We hold that the trial court had no power to order a conditional new trial after more than a month had passed without the filing of a motion for new trial by defendant Brown. A district court has no jurisdiction to consider a new trial motion filed beyond the seven-day time limit4 contained in Rule 33, and it is powerless to order a new trial except on the motion of the defendant. Fed.R.Crim.P. 33; United States v. Beran, 546 F.2d 1316, 1319 n.1 (8th Cir. 1976), Cert. denied, 430 U.S. 916, 97 S.Ct. 1330, 51 L.Ed.2d 595 (1977). After the expiration of the seven-day time period following the guilty verdict in this case, the district court had no jurisdiction, under the plain meaning of Rule 33,5 to enter an order purporting to enlarge the time within which Brown could file a motion for new trial. Lujan v. United States, 204 F.2d 171 (10th Cir. 1953). Thus, we conclude that the district court had no power to grant a new trial, conditional or otherwise, nor did he have the power to enlarge the time for filing a motion for new trial.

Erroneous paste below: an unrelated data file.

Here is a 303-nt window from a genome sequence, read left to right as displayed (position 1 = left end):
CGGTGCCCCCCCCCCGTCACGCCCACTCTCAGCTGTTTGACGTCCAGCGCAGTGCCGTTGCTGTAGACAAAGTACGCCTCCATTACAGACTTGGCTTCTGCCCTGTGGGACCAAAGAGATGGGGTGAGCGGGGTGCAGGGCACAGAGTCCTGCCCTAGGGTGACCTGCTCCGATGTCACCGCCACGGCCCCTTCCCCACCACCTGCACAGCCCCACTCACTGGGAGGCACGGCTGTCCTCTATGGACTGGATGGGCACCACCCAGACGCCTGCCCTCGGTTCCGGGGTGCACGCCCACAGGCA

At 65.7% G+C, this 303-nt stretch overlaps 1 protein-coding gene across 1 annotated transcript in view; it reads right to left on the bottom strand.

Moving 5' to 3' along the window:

In discussing the portion of the order granting a judgment of acquittal, we assume without deciding that the trial judge had the Power to enter such an order;6 nonetheless, we find that he exceeded his Authority in doing so. The applicable standard for ruling on a motion for judgment of acquittal is whether "viewing the evidence presented most favorable to the Government, a reasonable-minded jury could accept the relevant and admissible evidence as (adequate) and sufficient to support the conclusion of the defendant's guilt beyond a reasonable doubt." United States v. Kohlmann,491 F.2d 1250, 1253 (5th Cir. 1974); Stephens v. United States, 354 F.2d 999 (5th Cir. 1965). It is not properly the function of the court, in ruling on such a motion, to assess the credibility of witnesses, weigh the evidence, or substitute its own judgment as to guilt or innocence for that of the jury. Riggs v. United States, 280 F.2d 949 (5th Cir. 1960); 2 Wright, Federal Practice and Procedure § 467 (1969). It is clear that the district court in this case did not evaluate the government's evidence and make a determination that it was legally insufficient to support a conviction. (Indeed, our independent review of the record compels our conclusion that the evidence was sufficient.) Instead, the explicit reason given by the trial judge for granting the judgment of acquittal was his concern that Brown's conviction "was based, at least in part, upon evidence which a jury might have found perjurious if the impeaching evidence . . . had been submitted to the jury." In reflecting on the events at trial, the district judge apparently felt either that the decision to uphold the privilege was erroneous,7 or that a conviction based upon the testimony of a witness known by the judge (but not the jury) to have been subject to strong impeachment was fundamentally unfair. Although we can understand the district court's desire to correct a perceived injustice, we nevertheless are constrained to hold that once the government's evidence has passed the test of legal sufficiency, a trial judge is without authority to enter a judgment of acquittal "simply because he thinks that course would be most consonant with the interests of justice." United States v. Weinstein, 452 F.2d 704, 715 (2d Cir. 1971), Cert. denied, 406 U.S. 917, 92 S.Ct. 1766, 32 L.Ed.2d 116 (1972).